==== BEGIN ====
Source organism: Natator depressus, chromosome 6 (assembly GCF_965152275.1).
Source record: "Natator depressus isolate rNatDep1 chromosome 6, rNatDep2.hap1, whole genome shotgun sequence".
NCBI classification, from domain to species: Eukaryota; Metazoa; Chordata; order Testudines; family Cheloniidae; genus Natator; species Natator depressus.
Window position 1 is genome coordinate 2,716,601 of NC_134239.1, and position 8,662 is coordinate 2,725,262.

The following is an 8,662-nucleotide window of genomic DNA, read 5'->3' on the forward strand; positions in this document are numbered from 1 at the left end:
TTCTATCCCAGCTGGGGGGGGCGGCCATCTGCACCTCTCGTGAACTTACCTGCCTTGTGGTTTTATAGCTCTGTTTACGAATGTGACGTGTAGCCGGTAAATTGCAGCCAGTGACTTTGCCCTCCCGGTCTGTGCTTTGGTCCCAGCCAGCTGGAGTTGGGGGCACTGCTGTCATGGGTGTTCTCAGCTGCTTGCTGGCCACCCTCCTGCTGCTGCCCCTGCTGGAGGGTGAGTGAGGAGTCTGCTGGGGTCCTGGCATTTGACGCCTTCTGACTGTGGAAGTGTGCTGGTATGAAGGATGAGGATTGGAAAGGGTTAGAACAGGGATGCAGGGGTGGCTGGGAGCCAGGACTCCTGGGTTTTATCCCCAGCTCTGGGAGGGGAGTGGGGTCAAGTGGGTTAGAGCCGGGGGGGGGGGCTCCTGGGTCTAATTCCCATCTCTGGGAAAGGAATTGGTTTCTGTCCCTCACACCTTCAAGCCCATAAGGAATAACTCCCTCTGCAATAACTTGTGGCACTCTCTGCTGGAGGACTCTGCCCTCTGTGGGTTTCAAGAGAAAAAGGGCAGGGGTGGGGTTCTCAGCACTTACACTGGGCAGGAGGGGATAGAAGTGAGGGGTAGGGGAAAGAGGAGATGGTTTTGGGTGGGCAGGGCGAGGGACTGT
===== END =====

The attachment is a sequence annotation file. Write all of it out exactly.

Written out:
Source organism: Natator depressus, chromosome 6 (assembly GCF_965152275.1).
Source record: "Natator depressus isolate rNatDep1 chromosome 6, rNatDep2.hap1, whole genome shotgun sequence".
NCBI classification, from domain to species: Eukaryota; Metazoa; Chordata; order Testudines; family Cheloniidae; genus Natator; species Natator depressus.
Window position 1 is genome coordinate 2,716,601 of NC_134239.1, and position 8,662 is coordinate 2,725,262.

The following is an 8,662-nucleotide window of genomic DNA, read 5'->3' on the forward strand; positions in this document are numbered from 1 at the left end:
TTCTATCCCAGCTGGGGGGGGCGGCCATCTGCACCTCTCGTGAACTTACCTGCCTTGTGGTTTTATAGCTCTGTTTACGAATGTGACGTGTAGCCGGTAAATTGCAGCCAGTGACTTTGCCCTCCCGGTCTGTGCTTTGGTCCCAGCCAGCTGGAGTTGGGGGCACTGCTGTCATGGGTGTTCTCAGCTGCTTGCTGGCCACCCTCCTGCTGCTGCCCCTGCTGGAGGGTGAGTGAGGAGTCTGCTGGGGTCCTGGCATTTGACGCCTTCTGACTGTGGAAGTGTGCTGGTATGAAGGATGAGGATTGGAAAGGGTTAGAACAGGGATGCAGGGGTGGCTGGGAGCCAGGACTCCTGGGTTTTATCCCCAGCTCTGGGAGGGGAGTGGGGTCAAGTGGGTTAGAGCCGGGGGGGGGGGCTCCTGGGTCTAATTCCCATCTCTGGGAAAGGAATTGGTTTCTGTCCCTCACACCTTCAAGCCCATAAGGAATAACTCCCTCTGCAATAACTTGTGGCACTCTCTGCTGGAGGACTCTGCCCTCTGTGGGTTTCAAGAGAAAAAGGGCAGGGGTGGGGTTCTCAGCACTTACACTGGGCAGGAGGGGATAGAAGTGAGGGGTAGGGGAAAGAGGAGATGGTTTTGGGTGGGCAGGGCGAGGGACTGT